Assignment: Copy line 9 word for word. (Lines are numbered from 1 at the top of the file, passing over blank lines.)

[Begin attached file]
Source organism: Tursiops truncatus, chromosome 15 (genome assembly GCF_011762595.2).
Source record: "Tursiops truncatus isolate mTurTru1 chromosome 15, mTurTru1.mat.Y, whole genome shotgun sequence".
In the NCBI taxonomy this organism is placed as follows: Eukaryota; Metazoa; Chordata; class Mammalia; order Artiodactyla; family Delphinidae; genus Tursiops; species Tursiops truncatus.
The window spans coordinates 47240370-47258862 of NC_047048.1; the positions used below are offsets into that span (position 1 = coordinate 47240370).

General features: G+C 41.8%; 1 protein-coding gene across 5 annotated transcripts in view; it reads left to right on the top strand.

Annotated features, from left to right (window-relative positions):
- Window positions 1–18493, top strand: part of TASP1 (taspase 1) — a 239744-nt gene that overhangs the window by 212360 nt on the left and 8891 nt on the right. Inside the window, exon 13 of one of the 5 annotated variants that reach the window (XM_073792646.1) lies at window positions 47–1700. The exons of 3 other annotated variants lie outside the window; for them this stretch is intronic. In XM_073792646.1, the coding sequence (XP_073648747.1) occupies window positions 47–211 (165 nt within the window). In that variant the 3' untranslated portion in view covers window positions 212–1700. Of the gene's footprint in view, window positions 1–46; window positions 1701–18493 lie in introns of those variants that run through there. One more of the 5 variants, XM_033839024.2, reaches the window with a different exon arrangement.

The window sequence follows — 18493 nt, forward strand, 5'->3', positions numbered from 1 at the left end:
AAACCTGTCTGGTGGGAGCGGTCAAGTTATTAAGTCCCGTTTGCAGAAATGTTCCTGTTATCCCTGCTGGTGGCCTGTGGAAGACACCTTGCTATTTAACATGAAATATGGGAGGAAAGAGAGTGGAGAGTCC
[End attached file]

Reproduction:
AAACCTGTCTGGTGGGAGCGGTCAAGTTATTAAGTCCCGTTTGCAGAAATGTTCCTGTTATCCCTGCTGGTGGCCTGTGGAAGACACCTTGCTATTTAACATGAAATATGGGAGGAAAGAGAGTGGAGAGTCC